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Long-lasting response to electrochemotherapy in melanoma patients with cutaneous metastasis

  • Corrado Caracò1,
  • Nicola Mozzillo1,
  • Ugo Marone1Email author,
  • Ester Simeone2,
  • Lucia Benedetto1,
  • Gianluca Di Monta1,
  • Maria Luisa Di Cecilia1,
  • Gerardo Botti3 and
  • Paolo Antonio Ascierto2
BMC Cancer201313:564

https://doi.org/10.1186/1471-2407-13-564

Received: 5 June 2013

Accepted: 24 November 2013

Published: 1 December 2013

Abstract

Background

Treatment of early and multiple cutaneous unresectable recurrences is a major therapeutic problem with around 80% of patients relapsing within 5 years. For lesions refractory to elective treatments, electrochemotherapy (ECT) involving electroporation combined with antineoplastic drug treatment appears to be a new potential option. This study was undertaken to analyze the short- and long-term responses of lesions treated with ECT with intravenous injection of bleomycin in melanoma patients with in-transit disease or distant cutaneous metastases.

Methods

Between June 2007 and September 2012, 60 patients with relapsed and refractory cutaneous melanoma metastases or in-transit disease underwent 100 courses of ECT with intravenous injection of bleomycin. Response to treatment was evaluated three months after ECT. A long-lasting response was defined as no cutaneous or in-transit relapse after a minimum of six months.

Results

Three months after ECT, a complete response was observed in 29 patients (48.4%), a partial response in 23 patients (38.3%) and no change or progressive disease in 8 patients (13.3%). The objective response rate of all treated lesions was 86.6%. Thirteen patients (44.8% of complete responders) experienced a long-lasting response after one ECT session and were disease-free after a mean duration of follow-up of 27.5 months.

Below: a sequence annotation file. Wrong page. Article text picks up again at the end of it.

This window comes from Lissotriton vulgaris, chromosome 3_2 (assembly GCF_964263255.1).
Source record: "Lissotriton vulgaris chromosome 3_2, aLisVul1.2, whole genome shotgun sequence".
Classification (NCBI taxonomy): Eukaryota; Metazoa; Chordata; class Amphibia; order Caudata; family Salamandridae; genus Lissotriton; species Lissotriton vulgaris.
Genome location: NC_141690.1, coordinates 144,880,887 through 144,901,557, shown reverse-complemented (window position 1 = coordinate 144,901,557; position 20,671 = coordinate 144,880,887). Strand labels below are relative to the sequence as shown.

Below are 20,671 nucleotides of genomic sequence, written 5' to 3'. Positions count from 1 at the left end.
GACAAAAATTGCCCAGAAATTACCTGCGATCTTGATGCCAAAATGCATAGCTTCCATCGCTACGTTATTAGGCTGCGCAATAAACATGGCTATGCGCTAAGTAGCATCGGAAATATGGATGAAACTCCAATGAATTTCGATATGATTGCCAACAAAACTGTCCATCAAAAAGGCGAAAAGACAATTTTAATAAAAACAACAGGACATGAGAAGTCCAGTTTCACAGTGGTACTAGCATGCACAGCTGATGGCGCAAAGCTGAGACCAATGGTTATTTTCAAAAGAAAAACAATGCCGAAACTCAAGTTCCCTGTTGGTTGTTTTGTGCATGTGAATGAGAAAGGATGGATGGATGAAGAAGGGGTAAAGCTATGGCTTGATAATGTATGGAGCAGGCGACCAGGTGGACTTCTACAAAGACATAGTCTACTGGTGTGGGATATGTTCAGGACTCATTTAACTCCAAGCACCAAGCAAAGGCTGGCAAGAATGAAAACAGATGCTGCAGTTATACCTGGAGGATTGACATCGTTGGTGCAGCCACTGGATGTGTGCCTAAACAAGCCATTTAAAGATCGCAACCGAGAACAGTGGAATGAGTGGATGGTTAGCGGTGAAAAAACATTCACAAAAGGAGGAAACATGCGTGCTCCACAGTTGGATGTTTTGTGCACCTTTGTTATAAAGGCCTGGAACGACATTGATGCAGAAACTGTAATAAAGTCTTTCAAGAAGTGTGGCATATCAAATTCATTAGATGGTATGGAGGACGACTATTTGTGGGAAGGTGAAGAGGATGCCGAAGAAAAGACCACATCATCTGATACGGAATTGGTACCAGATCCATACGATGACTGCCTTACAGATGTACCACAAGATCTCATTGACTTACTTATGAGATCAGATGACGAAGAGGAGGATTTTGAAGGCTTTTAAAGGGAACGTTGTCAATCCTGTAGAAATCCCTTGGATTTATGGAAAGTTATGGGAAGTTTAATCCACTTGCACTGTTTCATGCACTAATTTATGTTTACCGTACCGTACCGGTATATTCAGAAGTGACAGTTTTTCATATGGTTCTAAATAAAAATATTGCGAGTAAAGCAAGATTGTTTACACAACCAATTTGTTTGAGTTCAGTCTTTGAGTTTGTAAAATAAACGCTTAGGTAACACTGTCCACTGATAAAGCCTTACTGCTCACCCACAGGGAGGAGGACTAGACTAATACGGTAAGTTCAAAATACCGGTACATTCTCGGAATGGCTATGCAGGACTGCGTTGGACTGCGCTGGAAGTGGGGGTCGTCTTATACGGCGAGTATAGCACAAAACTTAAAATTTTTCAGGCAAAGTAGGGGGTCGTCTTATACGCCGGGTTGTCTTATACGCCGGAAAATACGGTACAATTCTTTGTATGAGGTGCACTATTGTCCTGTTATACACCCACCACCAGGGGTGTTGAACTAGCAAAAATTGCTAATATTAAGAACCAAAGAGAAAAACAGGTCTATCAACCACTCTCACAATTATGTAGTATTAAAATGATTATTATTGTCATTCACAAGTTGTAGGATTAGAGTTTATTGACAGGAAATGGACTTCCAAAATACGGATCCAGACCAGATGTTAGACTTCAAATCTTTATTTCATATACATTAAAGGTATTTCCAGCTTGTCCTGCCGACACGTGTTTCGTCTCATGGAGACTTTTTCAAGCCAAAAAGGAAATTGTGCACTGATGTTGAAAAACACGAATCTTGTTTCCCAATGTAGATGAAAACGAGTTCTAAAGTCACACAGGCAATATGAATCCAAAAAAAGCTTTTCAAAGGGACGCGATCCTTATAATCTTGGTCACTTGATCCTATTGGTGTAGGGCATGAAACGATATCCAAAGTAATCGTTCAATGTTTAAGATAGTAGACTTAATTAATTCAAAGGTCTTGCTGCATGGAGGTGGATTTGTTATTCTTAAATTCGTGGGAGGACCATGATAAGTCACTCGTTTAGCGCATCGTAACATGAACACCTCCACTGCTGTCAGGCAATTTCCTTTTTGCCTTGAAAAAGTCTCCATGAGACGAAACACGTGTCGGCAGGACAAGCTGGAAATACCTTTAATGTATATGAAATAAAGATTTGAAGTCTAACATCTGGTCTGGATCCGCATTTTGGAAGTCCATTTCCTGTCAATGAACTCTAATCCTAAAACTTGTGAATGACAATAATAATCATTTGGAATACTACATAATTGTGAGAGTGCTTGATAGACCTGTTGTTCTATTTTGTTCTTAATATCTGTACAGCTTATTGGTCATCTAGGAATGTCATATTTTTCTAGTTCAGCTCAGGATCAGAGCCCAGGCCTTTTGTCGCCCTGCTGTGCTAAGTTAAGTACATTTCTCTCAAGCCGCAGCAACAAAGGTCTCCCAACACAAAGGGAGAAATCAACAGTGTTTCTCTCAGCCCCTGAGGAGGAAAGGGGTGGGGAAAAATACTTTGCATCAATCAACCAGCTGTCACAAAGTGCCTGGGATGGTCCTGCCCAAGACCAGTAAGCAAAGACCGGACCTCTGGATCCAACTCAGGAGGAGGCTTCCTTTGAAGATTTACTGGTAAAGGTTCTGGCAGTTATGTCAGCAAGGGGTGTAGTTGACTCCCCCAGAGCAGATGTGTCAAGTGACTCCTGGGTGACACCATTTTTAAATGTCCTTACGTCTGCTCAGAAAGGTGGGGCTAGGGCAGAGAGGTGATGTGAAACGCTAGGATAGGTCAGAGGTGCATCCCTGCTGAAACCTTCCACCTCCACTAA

Conclusions

The favorable outcome obtained in the present study demonstrates that ECT is a reliable, and effective procedure that provides long-term benefit in terms of curative and palliative treatment for unresectable cutaneous lesions without adversely impacting the quality of life of patients.

Keywords

ElectrochemotherapyMelanomaCutaneous metastases

Background

Treatment of early and multiple cutaneous unresectable recurrences is a major therapeutic problem with around 80% of patients relapsing within 5 years [1]. In-transit metastases are cutaneous metastases that occur between a primary tumor and its regional lymphatic basin, with an incidence that varies from <5% in patients without nodal disease to 20% in cases with lymph node metastases [2]. The surgical excision of isolated lesions represents the standard treatment, while isolated limb perfusion may be adopted for multiple lesions involving the entire extremity.

For lesions refractory to elective treatments, electroporation appears to be a new potential therapeutic option. It is combined with intravenous administration of antineoplastic drugs such as bleomycin, and is referred to as electrochemotherapy (ECT). This study was undertaken to analyze the short- and long-term responses of melanoma patients with distant cutaneous metastases or in-transit disease undergoing ECT with intravenous injection of bleomycin. This is the first report to address the long-term response of patients with melanoma undergoing ECT.

Methods